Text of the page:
Anyways, it's great that you've challenged your own preconceptions about 'big organisations'. I can't say I don't agree because I do. As I recall from Accounting, 'large' or 'big' in the XRB financial standards means a company has to  have more than least 30m of profit or more than 60m worth of assets-well its one of the requirements. With that being said, it's difficult to identify whether these big organisations have many job opportunities and pay their workers at high (I guess above minimum wage) rates. I would suggest that maybe you should look more into how these organisations compete and capture value. I feel as if you're focusing on the value of workers perhaps because that was somewhat a culture created within your Mikes Bikes company. However, it can be complicated when companies have to compete in vigorous industries/markets like the Airline Industry and have value captured at the workers' level. I think in industries like the Airline Industry, the market and resources used by various airlines are almost similar and it's hard to gain competitive advantage. I think their workers have to be resilient people to react as these airlines do to the market they're competing in. The size and scope of the industry certainly makes it more complicated for them to be centered around workers but rather, heavily competing in capturing values of their customers. I guess your theory is true if we look at Southwest Airlines in the US where basically they've created a culture within their company that, if the workers are happy, it'll transcend onto customers and that was perhaps their somewhat competitive advantage was the relationships they had. However, seeing as you are going to look further into this, it will be interesting to see what you have to say about large organisations and the way they deal with the challenges that come with size.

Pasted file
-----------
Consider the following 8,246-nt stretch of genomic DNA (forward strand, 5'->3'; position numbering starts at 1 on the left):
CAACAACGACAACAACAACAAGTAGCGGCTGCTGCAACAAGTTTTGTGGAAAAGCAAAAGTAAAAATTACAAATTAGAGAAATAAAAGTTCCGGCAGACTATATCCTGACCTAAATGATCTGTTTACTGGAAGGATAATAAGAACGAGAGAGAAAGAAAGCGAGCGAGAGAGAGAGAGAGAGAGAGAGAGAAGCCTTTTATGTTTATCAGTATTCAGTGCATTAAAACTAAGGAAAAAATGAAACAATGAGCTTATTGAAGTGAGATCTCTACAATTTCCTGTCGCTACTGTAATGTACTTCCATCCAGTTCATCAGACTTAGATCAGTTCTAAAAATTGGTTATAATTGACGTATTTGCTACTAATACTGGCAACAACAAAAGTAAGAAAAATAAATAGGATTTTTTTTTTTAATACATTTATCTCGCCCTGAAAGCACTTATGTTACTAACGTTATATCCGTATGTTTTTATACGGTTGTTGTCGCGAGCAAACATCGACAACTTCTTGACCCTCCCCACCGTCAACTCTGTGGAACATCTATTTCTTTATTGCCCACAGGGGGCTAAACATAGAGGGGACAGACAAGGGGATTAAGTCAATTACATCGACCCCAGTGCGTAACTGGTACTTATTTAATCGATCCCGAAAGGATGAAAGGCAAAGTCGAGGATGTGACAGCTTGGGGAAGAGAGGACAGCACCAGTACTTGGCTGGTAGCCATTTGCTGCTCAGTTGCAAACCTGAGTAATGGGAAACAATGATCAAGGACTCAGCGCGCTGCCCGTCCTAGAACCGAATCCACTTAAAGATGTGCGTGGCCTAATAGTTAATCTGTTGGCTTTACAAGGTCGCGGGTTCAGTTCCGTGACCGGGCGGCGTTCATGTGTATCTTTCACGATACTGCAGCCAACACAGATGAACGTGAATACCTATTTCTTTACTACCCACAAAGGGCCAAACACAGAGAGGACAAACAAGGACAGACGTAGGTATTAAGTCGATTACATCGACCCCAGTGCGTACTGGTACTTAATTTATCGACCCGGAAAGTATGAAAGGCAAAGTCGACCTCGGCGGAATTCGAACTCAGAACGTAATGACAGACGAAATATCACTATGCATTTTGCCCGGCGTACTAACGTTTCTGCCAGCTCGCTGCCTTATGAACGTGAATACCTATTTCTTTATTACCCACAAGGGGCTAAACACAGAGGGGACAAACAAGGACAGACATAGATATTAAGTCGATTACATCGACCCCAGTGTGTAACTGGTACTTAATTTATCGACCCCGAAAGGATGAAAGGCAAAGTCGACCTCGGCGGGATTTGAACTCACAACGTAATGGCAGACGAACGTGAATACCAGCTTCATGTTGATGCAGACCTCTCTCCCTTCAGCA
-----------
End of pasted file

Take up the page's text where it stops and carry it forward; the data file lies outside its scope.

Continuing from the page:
All the best (smile) 

  2. Hello Jeremy,

    I particularly liked how you started with an insightful past experience which encourages the reader to read on and then linked it to a present experience with
    Mikes Bikes. This illustrates great analytical skills as mentioned within the Bloom's Taxonomy model. However, I would suggest that you use Daudelin's model to structure your reflection. Your problem was clearly stated and you have explained why you came across the problem, however you did not discuss how you could have done it differently (better) and discussed your future action(s). Also, it would be great seeing you apply the readings to your journal entry to illustrate your critical thinking skills. One of the readings discussed that administrators learn best from experiences, this could have fit perfectly into your journal entry. From your experience with Mikes Bikes you have learnt that Big is not bad. However, great work! (smile)


    Charity (smile)